Eleanor Oliphant can only be described as somewhat strange and unlikable when you are first introduced to her. She seemed to be neurotic and unapproachable. Although she seemed quite intelligent, she was socially unskilled, often abrupt, always formal, and usually abrasive. She rarely thought before she spoke and her judgments of others were sometimes painfully critical, showing little regard for their feelings. She interpreted everything literally, but seemed naïve or completely unaware of how her responses were affecting those with whom she interacted at work or in public places. She seemed unaware of most things that others took for granted, like concerts and McDonald’s. What a manicure entailed was foreign to her. Her hair hung down to her waist and had not been cut for years. She required little in the way of vanity.

The narrative hints at some evil doing in her past, but it rolls out slowly as the story evolves and nothing is elaborated or explained until very late in the book, although, early on, it is obvious that Eleanor’s childhood home life was not stellar. She had little memory of her past, although she might be unconsciously refusing to bring it to the light of day. She had been abused, and as a child she learned exactly how she was expected to behave at the hands of a very disturbed parent. She carried the same lessons into adulthood, and she spent most of her time alone seeking refuge and company from the vodka bottle rather than other human contacts. She was friendless, except for a plant that was a childhood gift. She had no physical contact with any other human being. She followed the same routine, day in and day out. She did not believe that she was worthy of respect, but rather she believed she was incapable of success or of having a normal happy life. In addition, her face was somewhat scarred from a previous event in her life which is not revealed until late in the book. Early on, though, it became obvious that her mother was and she had an adversarial relationship. It was she who was responsible for Eleanor’s lack of confidence and odd behavior. Although at first she was not a character that you became endeared to, by the end, as she blossomed with the help of her friend and co-worker, she became a far more sympathetic figure.

This co-worker, Raymond, was walking with her, one day, as they left their place of work. Although she was trying not to encourage this conversation, when they both suddenly witnessed an elderly man taking a bad spill in the street, Raymond insisted they help the unconscious man. He ran over to see what he could do. Eleanor wanted to flee the scene and mind her business. She did not like social interaction and preferred total privacy. Soon, however, Raymond shamed her into helping him and a friendship of sorts developed between the two of them and, eventually, the family of the man they helped to rescue. It was about this same time that Eleanor discovered a musician that struck her fancy, and she fantasized a love affair and life with him sometime in the future. She convinced herself that it was written in the stars for both of them to be together. She was sure that once he met her he would be as smitten with her as she was with him.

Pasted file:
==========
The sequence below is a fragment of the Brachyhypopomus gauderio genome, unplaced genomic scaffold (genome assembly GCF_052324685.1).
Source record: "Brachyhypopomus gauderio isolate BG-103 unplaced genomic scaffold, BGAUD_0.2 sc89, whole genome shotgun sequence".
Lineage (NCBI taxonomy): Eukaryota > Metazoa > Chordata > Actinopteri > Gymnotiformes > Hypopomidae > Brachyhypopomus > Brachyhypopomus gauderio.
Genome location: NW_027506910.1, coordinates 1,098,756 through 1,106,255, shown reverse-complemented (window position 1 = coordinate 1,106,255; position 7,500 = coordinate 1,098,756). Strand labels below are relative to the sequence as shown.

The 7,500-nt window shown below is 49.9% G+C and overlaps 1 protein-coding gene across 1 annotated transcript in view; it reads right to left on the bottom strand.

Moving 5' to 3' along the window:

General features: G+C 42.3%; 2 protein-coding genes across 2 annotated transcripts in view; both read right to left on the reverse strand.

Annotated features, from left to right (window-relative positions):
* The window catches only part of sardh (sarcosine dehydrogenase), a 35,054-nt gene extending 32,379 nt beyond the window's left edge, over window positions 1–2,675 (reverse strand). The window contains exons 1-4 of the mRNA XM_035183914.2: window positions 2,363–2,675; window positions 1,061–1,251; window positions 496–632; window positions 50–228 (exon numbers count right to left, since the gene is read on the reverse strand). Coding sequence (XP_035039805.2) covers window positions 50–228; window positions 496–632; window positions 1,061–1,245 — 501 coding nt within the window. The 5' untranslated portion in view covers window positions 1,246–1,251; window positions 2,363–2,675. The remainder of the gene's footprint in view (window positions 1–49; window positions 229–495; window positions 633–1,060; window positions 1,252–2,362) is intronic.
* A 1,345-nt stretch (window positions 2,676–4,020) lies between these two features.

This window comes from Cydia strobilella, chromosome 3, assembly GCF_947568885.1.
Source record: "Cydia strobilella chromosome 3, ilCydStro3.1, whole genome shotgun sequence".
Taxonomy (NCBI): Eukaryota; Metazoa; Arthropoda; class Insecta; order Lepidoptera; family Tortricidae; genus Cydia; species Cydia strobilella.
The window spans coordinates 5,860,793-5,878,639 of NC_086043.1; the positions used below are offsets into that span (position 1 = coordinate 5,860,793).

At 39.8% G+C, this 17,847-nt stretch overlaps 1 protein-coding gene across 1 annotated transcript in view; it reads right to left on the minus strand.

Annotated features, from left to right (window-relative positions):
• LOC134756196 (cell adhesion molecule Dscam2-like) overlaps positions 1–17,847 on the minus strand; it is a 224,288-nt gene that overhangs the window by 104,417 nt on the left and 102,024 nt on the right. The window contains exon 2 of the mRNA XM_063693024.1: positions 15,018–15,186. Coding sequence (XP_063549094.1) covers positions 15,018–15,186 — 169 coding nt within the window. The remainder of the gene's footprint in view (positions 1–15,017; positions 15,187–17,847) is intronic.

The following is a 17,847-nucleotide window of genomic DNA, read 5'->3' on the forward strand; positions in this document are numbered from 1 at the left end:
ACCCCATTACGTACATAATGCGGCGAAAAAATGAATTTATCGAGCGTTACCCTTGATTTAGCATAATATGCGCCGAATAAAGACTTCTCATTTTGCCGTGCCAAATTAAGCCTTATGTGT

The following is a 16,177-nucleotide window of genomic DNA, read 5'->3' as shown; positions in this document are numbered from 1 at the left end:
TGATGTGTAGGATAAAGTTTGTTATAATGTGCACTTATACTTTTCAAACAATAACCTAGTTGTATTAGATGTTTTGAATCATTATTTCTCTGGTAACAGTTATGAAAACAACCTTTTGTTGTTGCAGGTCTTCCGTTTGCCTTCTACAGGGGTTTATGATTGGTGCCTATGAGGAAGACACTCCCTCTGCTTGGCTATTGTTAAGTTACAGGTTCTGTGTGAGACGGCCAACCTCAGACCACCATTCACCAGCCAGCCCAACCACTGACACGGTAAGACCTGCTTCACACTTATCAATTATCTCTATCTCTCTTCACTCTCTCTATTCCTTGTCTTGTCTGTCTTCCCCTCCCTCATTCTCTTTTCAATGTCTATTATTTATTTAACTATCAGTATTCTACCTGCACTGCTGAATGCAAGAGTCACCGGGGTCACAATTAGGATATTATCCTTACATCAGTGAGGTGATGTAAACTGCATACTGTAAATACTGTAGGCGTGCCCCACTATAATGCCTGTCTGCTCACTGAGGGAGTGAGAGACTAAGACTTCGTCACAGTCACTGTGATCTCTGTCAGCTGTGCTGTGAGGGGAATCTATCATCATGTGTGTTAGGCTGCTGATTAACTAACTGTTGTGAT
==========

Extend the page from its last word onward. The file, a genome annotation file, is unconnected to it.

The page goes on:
It felt like a tragic story, but Eleanor and Raymond brought a certain amount of humor and levity to the novel with their camaraderie.  Often Eleanor’s comments were so outrageous, they filled the pages with an awesome, unintended wit. She had no understanding of the nuance of certain of her remarks. As she began to “come of age”, with the help of her first, and pretty much only, friend Raymond, she experienced a period of self-discovery and began to remake herself, finally letting go of her painful past and welcoming others into her life; She discovered that she might not be so bad after all. She morphed from a wallflower that remained outside the perimeter of life, into a more communicative human being as she learned how to share feelings and experience emotions and love, without fear. 

Her character was completely and authentically developed by the author. She began as a kind of tragic heroine but with Raymond's kind heart and his attention and friendship, which he almost forced upon her, Eleanor discovered her own heart and capabilities and saw a path to happiness.

One lesson of the novel is that relationships can be both positive and negative and can change the outcome of a life if allowed to flourish for either good or evil. It is up to you to improve your circumstances and leave excuses behind. The positive support and concern of professionals, friends and family is very important and influential!